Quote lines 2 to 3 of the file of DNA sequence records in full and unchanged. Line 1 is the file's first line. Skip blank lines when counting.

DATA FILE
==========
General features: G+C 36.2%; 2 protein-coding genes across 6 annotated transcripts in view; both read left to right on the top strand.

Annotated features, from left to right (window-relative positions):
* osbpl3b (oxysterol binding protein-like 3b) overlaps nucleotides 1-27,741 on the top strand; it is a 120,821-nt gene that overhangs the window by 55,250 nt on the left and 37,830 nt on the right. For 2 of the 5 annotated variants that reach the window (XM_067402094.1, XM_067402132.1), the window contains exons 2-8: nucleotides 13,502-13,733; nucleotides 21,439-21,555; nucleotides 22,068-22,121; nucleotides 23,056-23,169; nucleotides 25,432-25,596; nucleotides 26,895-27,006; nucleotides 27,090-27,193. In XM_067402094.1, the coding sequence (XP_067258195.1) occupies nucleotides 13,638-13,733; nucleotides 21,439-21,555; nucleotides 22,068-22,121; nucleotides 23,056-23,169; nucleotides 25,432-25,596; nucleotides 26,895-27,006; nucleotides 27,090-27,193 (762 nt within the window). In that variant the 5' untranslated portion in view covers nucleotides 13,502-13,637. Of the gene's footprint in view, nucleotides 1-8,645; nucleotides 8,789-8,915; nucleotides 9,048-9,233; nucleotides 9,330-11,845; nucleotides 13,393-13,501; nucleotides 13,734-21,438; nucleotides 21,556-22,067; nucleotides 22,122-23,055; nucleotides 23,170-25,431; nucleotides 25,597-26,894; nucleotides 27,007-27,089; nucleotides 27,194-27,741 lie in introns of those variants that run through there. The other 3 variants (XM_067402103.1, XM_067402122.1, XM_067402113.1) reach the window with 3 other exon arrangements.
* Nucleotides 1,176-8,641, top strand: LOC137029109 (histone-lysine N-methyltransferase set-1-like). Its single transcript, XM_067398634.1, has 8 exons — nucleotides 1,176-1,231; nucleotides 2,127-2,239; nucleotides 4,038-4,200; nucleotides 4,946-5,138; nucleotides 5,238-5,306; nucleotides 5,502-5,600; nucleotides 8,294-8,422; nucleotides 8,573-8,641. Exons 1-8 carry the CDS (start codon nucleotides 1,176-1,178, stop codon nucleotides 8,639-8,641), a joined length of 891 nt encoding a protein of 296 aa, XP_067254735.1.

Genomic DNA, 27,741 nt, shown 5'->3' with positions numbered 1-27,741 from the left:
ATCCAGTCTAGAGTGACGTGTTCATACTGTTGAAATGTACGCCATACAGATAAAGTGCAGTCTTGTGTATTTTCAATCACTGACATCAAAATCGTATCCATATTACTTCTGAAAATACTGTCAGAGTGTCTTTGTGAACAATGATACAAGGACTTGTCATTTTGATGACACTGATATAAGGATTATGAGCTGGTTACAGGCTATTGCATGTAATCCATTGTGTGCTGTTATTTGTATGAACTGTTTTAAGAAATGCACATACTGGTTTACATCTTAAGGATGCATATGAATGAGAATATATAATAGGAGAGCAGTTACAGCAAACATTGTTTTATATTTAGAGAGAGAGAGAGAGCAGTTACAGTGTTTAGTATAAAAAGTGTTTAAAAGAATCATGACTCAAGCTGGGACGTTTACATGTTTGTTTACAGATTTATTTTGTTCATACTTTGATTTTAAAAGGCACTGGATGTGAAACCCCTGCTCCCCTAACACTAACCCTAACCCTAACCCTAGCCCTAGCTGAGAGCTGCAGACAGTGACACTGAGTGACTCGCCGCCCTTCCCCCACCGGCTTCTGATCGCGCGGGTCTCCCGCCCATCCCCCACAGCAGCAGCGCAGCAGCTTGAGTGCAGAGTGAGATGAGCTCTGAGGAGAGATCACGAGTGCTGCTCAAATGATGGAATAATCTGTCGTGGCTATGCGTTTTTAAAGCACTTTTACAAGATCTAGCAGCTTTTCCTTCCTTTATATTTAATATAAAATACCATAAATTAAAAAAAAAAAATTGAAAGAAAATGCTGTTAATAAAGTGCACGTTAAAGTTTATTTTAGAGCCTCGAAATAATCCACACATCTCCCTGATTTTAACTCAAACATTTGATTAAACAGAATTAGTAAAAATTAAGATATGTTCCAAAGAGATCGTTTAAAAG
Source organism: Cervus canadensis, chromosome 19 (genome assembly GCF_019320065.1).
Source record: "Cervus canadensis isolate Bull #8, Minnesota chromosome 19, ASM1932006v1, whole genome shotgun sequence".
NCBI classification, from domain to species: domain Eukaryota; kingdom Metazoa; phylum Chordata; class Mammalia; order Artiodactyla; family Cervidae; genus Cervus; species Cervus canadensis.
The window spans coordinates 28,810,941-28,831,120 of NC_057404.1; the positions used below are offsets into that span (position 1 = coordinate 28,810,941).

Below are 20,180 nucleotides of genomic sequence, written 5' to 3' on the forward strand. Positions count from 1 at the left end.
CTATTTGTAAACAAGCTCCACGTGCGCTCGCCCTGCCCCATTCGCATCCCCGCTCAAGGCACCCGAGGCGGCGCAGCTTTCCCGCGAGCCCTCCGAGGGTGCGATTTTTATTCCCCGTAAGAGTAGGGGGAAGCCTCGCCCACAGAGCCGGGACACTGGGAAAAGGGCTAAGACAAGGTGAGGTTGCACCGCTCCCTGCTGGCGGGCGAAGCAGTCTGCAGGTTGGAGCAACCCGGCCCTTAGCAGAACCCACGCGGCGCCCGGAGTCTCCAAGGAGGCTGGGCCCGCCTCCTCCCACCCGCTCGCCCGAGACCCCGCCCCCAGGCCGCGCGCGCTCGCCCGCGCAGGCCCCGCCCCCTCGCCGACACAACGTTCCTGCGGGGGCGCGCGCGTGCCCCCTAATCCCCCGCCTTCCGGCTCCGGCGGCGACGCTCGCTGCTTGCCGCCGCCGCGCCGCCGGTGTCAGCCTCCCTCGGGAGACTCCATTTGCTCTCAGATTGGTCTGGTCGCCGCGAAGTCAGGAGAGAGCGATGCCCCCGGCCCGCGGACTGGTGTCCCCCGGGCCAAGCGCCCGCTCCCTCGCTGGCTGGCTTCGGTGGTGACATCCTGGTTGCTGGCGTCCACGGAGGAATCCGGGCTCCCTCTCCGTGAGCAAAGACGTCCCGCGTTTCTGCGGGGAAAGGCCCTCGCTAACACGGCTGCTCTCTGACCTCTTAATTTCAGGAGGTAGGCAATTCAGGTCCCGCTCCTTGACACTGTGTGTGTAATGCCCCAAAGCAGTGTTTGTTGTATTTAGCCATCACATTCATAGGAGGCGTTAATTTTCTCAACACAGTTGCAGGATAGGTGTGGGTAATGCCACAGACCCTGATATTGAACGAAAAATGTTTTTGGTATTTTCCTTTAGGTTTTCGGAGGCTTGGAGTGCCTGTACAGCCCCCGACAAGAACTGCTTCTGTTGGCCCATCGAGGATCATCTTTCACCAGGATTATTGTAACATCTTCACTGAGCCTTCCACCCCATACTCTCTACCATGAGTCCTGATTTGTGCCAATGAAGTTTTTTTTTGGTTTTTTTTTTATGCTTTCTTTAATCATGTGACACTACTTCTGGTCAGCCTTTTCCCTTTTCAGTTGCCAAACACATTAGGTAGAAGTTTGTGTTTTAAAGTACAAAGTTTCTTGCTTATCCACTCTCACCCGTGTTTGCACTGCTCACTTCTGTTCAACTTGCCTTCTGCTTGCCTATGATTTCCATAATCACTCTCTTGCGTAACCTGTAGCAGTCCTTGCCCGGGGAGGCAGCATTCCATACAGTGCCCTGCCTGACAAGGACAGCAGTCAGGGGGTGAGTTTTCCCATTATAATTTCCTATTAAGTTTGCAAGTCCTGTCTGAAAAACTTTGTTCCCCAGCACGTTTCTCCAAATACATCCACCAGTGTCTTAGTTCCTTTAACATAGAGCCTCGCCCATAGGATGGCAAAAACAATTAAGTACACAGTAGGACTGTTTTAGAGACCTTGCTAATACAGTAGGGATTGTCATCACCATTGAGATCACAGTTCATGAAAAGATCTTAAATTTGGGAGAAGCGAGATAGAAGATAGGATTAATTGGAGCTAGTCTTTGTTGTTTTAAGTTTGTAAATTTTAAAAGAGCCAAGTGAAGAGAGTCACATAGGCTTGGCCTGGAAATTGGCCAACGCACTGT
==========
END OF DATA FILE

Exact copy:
Annotated features, from left to right (window-relative positions):
* osbpl3b (oxysterol binding protein-like 3b) overlaps nucleotides 1-27,741 on the top strand; it is a 120,821-nt gene that overhangs the window by 55,250 nt on the left and 37,830 nt on the right. For 2 of the 5 annotated variants that reach the window (XM_067402094.1, XM_067402132.1), the window contains exons 2-8: nucleotides 13,502-13,733; nucleotides 21,439-21,555; nucleotides 22,068-22,121; nucleotides 23,056-23,169; nucleotides 25,432-25,596; nucleotides 26,895-27,006; nucleotides 27,090-27,193. In XM_067402094.1, the coding sequence (XP_067258195.1) occupies nucleotides 13,638-13,733; nucleotides 21,439-21,555; nucleotides 22,068-22,121; nucleotides 23,056-23,169; nucleotides 25,432-25,596; nucleotides 26,895-27,006; nucleotides 27,090-27,193 (762 nt within the window). In that variant the 5' untranslated portion in view covers nucleotides 13,502-13,637. Of the gene's footprint in view, nucleotides 1-8,645; nucleotides 8,789-8,915; nucleotides 9,048-9,233; nucleotides 9,330-11,845; nucleotides 13,393-13,501; nucleotides 13,734-21,438; nucleotides 21,556-22,067; nucleotides 22,122-23,055; nucleotides 23,170-25,431; nucleotides 25,597-26,894; nucleotides 27,007-27,089; nucleotides 27,194-27,741 lie in introns of those variants that run through there. The other 3 variants (XM_067402103.1, XM_067402122.1, XM_067402113.1) reach the window with 3 other exon arrangements.